Employment

England faces £1.7 billion hit from public sector pay freeze, TUC claims

The TUC said the freeze could also lead to weakened wage growth for other workers if public sector employees spent less money

Rishi Sunak's plans for a public sector pay freeze could harm the economy, unions warn.

Rishi Sunak's plans for a public sector pay freeze could harm the economy, unions warn. Image credit: HM Treasury / Flickr

Plans to pause pay increases for public sector workers could cost England’s economy £1.7 billion, the TUC has claimed.

New analysis by the union found the changes to pay could weaken the economy as those working in the public sector were forced to “tighten their belts”.

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In last November’s Spending Review, which was blasted by campaigners as “a missed opportunity”, Sunak promised a pay rise for NHS doctors and nurses but other public sector workers such as teachers and policemen had their pay frozen. 

TUC general secretary Frances O’Grady said this amounted to a pay cut when inflation was taken into account. 

“Key workers have kept the country going through the pandemic. The prime minister clapped them, but his applause will ring hollow if he cuts their pay,” she said. 

The new analysis, which calculated the difference in economic activity expected with and without the changes, found the economy could shed £1.7 billion between April 2021 to March 2022 if the pay freeze went ahead. This would amount to an average of £3.2 million per constituency.

The TUC claimed the public sector pay freeze could also lead to weakened wage growth for other workers if public sector employees became more frugal, adding that those whose jobs depended on consumer spending could be at particular risk.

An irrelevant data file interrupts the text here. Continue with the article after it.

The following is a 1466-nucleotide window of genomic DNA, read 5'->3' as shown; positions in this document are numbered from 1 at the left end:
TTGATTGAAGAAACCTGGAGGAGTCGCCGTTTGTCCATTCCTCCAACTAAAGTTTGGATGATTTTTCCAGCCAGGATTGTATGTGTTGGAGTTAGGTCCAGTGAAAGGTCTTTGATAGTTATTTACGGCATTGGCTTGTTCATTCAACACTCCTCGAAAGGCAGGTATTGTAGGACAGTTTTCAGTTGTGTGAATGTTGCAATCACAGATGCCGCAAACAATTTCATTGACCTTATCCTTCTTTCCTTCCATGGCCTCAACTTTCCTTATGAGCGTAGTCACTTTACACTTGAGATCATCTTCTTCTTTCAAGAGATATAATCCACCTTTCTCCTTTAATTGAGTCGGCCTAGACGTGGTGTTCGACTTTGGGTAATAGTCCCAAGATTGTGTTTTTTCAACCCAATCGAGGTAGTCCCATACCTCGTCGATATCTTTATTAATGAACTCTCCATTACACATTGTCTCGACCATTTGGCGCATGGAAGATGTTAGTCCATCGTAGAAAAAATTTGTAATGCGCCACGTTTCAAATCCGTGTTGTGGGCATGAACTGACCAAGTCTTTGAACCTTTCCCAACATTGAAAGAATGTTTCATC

The union is calling on the chancellor not to “repeat the mistakes of the 2010s” when public sector workers saw their pay capped, claiming this led to “wages falling across the economy and the worst slump in living standards in more than 200 years”. 

O’Grady added: “Boosting key worker pay helps everyone. It puts more money in the pockets of working families. And their spending supports jobs in local businesses and high streets.

“This will help to level up our unequal economy. And it gives key workers the respect they have earned.”

A Treasury spokesperson said: ‘’Given the unique impact of Covid-19 on the health service, and despite the challenging economic context, the Government will continue to provide for pay rises for over one million NHS workers.

‘’The Government will also prioritise the lowest paid, with 2.1 million public sector workers earning less than £24,000 receiving a minimum £250 increase.”

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